[from Reservoir, November 14, 2007]
There comes a point in every man’s life where he must look deep within his heart and soul, determine what’s most important to him and make an extremely difficult and possibly painful choice. Great things must be sacrificed, and many have either died or gone insane in the face of such an enormous moment, their remains resting still forever at the crossroads as reminders that the world is a cruel and unforgiving place.
This Sunday, my time will come.
You see, I wear a lot of t-shirts that say things like Metallica, Nine Inch Nails, Black Label Society and Dream Theater. I own three guitars and play them very loud, very fast and with distortion into the red. I listen to Tool and Megadeth at the gym. I contribute regularly to heavy metal ‘zines and websites, and lo and behold one of my long-standing wishes has finally come true: Dethklok, the mightiest of mighty cartoon metal bands, is coming to town.
Normally, this would be a good thing. Normally, this would mean blasting “Bloodtrocuted” and “Murdertrain A Comin'” non-stop at full volume in the pre-show ritual as dictated by the metal gods. My ears and torso would learn to flex at all times, bracing themselves in preparation of the onslaught of over-the-top riffage and flying elbows that would surely await at the impending small-scale riot. That they’re sharing the bill with one of the loudest and greatest-named bands ever (…And You Will Know Us by the Trail of Dead) would normally be just the bloodied icing on the sacrificial cake.
Normally. The not-so-slight complication to all of this is that the greatest of my weaknesses – and there are many of them – is talented and beautiful women, and that very same evening has Vanessa Carlton playing across town.
On the surface, these two things should be totally disparate. What in the world could a pop songstress/piano mistress who sang that one song from a couple years ago have to do with a fictitious metal band that wants to systematically murder its legions of overzealously devoted fans? Who in their right mind would think there was in any way an equally compelling argument for both “White Houses” and “Go Forth and Die”?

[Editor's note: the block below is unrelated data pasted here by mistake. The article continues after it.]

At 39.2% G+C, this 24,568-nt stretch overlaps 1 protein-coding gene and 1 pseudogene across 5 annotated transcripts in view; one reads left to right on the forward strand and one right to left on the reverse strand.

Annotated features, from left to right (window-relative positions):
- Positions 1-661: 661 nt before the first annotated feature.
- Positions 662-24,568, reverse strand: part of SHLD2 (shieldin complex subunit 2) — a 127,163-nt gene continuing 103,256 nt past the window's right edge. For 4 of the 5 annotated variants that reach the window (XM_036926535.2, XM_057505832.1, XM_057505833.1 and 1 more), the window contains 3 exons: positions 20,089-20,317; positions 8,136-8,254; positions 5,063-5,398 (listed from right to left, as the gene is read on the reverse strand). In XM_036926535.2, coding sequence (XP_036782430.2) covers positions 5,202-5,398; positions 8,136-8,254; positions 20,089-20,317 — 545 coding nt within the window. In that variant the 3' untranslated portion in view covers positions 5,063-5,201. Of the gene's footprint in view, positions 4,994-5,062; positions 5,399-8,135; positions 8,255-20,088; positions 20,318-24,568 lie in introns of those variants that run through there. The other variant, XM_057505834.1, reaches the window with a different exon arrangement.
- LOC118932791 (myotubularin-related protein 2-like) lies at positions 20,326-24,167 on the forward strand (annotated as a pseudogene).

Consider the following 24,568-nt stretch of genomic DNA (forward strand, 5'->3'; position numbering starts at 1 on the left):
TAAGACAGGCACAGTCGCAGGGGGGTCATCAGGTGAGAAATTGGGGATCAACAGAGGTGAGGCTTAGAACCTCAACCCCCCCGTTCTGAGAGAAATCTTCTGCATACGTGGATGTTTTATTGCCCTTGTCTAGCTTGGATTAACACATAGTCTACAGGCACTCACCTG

In all likelihood, no one would – but this has nothing to do with style or song-versus-song grudge matches, or what anyone else says for that matter. In fact, if you think about it, Dethklok and Vanessa’s tour managers have somehow, incredibly, put in motion the greatest dichotomy that could face a young man.
Dethklok’s songs are straightforward, brutal and loud; Carlton’s are complicated, delicate and graceful. Carlton is a classically trained ballet dancer; Dethklok can do awesome pinch harmonics. Dethklok will growl that I will most likely die by the hands of their arm, and that will be awesome. Carlton will sing softly and sweetly that with me, she is home, and one more angry young man will simply fall apart. Dethklok will melt my face with over-the-top guitar solos after convincing me of the genius of getting shanked by revenge-minded mermaids. Vanessa will melt my heart once she’s assured me that I – yes, I! – am the only one for whom she comes undone. The cartoon ambassadors of high-volume brutality are ugly; the girl behind the piano is quite the opposite.
On paper, it’s just two more in a long line of concerts. In reality, it’s the ultimate in symbolic dilemmas: the beauty or the Beast? The fawn or the fury? The hilarity or the humanity? The guitars or the girl? What’s an avowed metalhead with a soft spot for pretty, dark-haired virtuosos to do?
I don’t know. I just don’t know.
Vanessa Carlton serenades the Park West along with opener Graham Colton this Sunday at 7:30pm while Dethklok and …And You Will Know Us by the Trail of Dead tear the roof off of Northwestern’s Ryan Auditorium at 7pm.